“We cannot tolerate or turn a blind eye to racism and exclusion in any form and yet claim to defend the sacredness of every human life.” – Pope Francis
The current social conditions of people of color in America have developed out of historical practices. For example, public policy and personal bias after the Civil War has had the effect—often intended—of segregating black people in urban areas with fewer job options, poor schools, and worse nutritional options. Jim Crow laws, disenfranchisement, and discrimination in lending laws, criminal justice and incarceration, and social safety net eligibility, as well as white flight from cities, hiring discrimination, and highway construction all served this purpose. Combined with decentralized fiscal federalism, which means that school districts are primarily funded by local constituencies, these practices have led to underfunded educational programs, housing vulnerability, economic immobility and disparate health outcomes for minority communities.
Centuries of these discriminatory practices have led to exorbitant inequalities today. In Racism without Racists, Eduardo Bonilla-Silva gives this synopsis of racial status in America: Blacks and dark-skinned racial minorities lag well behind whites in virtually every area of social life; they are about three times more likely to be poor than whites, earn about 40 percent less than whites, and have about an eighth of the net worth that whites have. They also receive an inferior education compared to whites, even when they attend integrated institutions. In terms of housing, black-owned units comparable to white-owned ones are valued at 35 percent less. Blacks and Latinos also have less access to the entire housing market because whites, through a variety of exclusionary practices by white realtors and homeowners [and bankers], have been successful in effectively limiting their entrance into many neighborhoods. Blacks receive impolite treatment in stores, in restaurants, and in a host of other commercial transactions. Researches have also documented that blacks pay more for goods such as cars and houses than do whites. Finally, blacks and dark-skinned Latinos are the targets of racial profiling by the police, which, combined with the highly racialized criminal court system, guarantees their overrepresentation among those arrested, prosecuted, incarcerated, and if charged for a capital crime, executed.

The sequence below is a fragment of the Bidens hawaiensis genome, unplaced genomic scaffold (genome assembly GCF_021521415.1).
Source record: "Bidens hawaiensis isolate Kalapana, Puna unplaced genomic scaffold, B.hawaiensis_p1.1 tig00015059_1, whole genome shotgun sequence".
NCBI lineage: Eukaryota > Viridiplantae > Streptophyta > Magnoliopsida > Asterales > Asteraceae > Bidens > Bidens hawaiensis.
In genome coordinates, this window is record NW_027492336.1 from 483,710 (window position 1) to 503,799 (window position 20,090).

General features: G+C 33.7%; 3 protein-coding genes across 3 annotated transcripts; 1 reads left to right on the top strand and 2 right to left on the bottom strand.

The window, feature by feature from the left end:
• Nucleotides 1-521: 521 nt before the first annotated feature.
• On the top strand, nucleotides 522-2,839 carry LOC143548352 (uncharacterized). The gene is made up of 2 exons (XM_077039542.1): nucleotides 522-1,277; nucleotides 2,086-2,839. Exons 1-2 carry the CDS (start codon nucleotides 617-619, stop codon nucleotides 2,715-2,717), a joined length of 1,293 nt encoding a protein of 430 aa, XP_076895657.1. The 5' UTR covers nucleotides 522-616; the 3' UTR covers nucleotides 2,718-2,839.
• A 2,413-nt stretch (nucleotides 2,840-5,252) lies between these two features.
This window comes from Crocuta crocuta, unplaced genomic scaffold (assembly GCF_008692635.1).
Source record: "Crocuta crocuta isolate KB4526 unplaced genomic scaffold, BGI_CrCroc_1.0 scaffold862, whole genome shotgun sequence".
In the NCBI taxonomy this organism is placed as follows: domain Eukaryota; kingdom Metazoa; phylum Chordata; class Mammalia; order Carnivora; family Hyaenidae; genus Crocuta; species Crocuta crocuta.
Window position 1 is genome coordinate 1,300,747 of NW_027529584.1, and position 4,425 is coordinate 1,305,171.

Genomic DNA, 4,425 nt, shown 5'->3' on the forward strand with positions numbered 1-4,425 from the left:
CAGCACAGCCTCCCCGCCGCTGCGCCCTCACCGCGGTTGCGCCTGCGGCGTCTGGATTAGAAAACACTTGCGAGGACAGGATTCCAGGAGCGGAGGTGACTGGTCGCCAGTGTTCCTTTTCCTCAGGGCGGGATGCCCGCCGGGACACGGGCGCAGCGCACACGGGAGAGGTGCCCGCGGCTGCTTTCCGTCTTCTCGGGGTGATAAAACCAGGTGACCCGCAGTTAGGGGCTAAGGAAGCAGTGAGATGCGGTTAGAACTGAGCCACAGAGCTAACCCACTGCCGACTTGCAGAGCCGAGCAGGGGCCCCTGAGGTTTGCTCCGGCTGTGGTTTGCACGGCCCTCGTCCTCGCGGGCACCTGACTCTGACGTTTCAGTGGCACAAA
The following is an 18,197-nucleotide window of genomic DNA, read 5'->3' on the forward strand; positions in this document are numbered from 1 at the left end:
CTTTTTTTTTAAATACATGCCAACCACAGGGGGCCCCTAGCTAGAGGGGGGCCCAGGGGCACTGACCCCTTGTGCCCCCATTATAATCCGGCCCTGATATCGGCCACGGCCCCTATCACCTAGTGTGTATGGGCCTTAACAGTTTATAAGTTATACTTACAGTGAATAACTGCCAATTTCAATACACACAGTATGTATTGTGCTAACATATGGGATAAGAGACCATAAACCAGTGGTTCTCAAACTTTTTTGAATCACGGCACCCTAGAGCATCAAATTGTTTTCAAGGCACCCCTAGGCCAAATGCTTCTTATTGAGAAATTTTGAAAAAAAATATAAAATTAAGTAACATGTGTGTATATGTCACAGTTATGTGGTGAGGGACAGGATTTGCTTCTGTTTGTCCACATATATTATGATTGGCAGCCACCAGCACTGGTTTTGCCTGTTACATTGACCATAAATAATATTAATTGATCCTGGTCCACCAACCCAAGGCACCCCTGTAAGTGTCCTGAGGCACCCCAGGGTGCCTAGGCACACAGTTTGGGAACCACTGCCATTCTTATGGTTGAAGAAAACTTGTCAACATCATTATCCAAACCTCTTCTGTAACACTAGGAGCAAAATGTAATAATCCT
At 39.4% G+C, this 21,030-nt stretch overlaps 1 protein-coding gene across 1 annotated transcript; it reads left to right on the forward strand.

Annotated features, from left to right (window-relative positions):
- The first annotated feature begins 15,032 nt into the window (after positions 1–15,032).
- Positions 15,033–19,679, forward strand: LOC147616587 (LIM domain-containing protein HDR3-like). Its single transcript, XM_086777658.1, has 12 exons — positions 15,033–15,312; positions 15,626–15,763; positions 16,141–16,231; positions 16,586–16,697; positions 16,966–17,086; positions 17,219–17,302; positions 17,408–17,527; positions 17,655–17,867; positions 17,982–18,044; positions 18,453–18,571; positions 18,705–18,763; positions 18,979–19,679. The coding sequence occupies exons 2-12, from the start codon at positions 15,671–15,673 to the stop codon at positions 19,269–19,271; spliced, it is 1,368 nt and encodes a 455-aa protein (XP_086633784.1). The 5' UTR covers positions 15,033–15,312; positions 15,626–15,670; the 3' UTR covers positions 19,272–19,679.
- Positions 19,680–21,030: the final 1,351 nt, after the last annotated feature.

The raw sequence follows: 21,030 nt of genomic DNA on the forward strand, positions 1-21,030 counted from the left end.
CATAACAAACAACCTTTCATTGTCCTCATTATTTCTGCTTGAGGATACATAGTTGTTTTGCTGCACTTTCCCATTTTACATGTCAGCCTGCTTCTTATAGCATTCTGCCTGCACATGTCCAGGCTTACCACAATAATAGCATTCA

This “systemic racism” – racism perpetuated through seemingly benign legal and social institutions and practices, such as permitting self-defense when one feels threatened – is endemic to Canada, too: “By almost every measurable indicator, the Aboriginal population in Canada is treated worse and lives with more hardship than the [U.S.] African-American population. … For new immigrants and the black community the numbers are not as stark, but they tell a depressingly similar story.”
The AMSSNDs are committed to dismantling the structures that inhibit the flourishing of people of color and believe that it is morally imperative to identify and repair these unjust social conditions. As the USCCB emphatically reminds us, “Racism is not merely one sin among many; it is a radical evil that divides the human family and denies the new creation of a redeemed world. To struggle against it demands an equally radical transformation, in our own minds and hearts as well as in the structure of our society.”